This issue is filled with great insights and expert commentary on areas that are relevant to the legal landscape and highlight how the business community is embracing technology, media and telecommunications. There are various topics covered, from new ways of working and digital transformation in the finance sector to data protection regulatory updates and guidance. We also have a series of articles that focus on e-commerce across a number of jurisdictions.
You will also find insights from our lawyers around real estate analytics, tech trends, and data centres.
We hope this edition of Law Update provides some useful food for thought – enjoy the read!Take a read of the edition
December 2014 – January 2015
The country is a stable and attractive market in which to offer securities due to its steady GDP growth rate of 5% over past years and an estimated USD 29,600 GDP per capita.
As units of investment funds are considered ‘securities’ under Omani law, in this article we take you through the general issues to be aware of when contemplating marketing units of investment funds to potential investors in Oman.
In general, the marketing of units in Oman is governed by:
MARKETING REGULATORY REQUIREMENTS:
The following requirements need to be adhered to before units can be sold to and acquired by Omanis and non-Omani nationals:
Marketing activities carried out from outside Oman, whereby investors based in Oman are targeted, may be considered as conducting business in Oman for the purposes of Omani law.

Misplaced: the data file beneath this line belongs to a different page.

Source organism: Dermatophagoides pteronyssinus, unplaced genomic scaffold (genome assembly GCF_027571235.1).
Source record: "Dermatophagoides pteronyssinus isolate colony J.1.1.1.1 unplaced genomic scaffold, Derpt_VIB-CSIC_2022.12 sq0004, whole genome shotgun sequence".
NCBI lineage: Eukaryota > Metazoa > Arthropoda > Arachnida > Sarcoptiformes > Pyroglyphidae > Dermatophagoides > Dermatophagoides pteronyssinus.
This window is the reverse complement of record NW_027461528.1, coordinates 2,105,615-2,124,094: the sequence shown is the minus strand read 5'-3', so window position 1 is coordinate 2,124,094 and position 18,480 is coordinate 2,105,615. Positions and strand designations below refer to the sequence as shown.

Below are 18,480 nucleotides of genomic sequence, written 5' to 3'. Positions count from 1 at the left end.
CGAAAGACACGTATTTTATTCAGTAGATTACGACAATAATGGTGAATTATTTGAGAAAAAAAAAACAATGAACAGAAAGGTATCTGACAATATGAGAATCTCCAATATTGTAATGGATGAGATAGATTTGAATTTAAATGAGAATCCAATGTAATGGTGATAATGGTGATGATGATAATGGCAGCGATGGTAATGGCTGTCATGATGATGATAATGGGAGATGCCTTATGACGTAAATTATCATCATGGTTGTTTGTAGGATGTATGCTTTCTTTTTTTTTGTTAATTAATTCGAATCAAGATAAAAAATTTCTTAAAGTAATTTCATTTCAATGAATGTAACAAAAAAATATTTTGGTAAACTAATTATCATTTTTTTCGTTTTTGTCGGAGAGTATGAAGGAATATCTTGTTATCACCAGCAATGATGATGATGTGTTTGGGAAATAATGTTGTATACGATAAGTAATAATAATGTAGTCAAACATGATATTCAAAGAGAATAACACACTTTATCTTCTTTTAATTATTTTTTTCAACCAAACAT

Omani law requires that:
“MARKETING” OR “OFFER” TO INVESTORS
Under Omani law, the marketing of securities to the public (public offers) is referred to as a ‘public subscription’, and is defined by Capital Market Authority as an invitation to the public generally to subscribe for securities in a joint stock company under incorporation or upon the increase of the capital of an existing company in accordance with the conditions and provisions appearing in the prospectus approved by the Capital Market Authority.
Private subscription, in contrast, is defined by the Capital Market Authority as an invitation directed to a particular class or to particular persons to subscribe for securities in a public joint stock company or upon the increase of the capital of an existing company in accordance with the conditions and requirements which the Capital Market Authority prescribes.
There is no legal definition of what the ‘marketing’ of securities means under Omani law. Practically speaking, however, it is believed to encompass the arranging of conferences, roadshows or one-to-one presentations (i.e. direct contact with a potential investor). These activities therefore require prior approval from the Capital Market Authority.
PRIVATE PLACEMENT PROCESS:
Every fund in the form of a public joint-stock company that is interested in increasing its capital through private placement of units to specific persons is obliged under Omani law to:
Other steps to be taken under Omani law include the following:
Should any of the rules be breached by a party marketing units, under the Omani law governing securities (and without prejudice to any more severe penalty provided for in any other law) the party in breach may be subject to:
Although authorities in Oman are in general open to new financial products being available to its nationals and residents, they have the interests of investors at heart. There is only a limited understanding of such products in Oman and so the Capital Market Authority has taken the view that investors are best protected if the Capital Market Authority acts as a monitoring authority whenever units of funds are offered to investors in Oman.
This does not mean, however, that the legal position under Omani law is unduly burdensome on investment funds or their managers. Provided proper legal advice is taken, both fund managers and investors can have confidence in Oman’s robust securities market.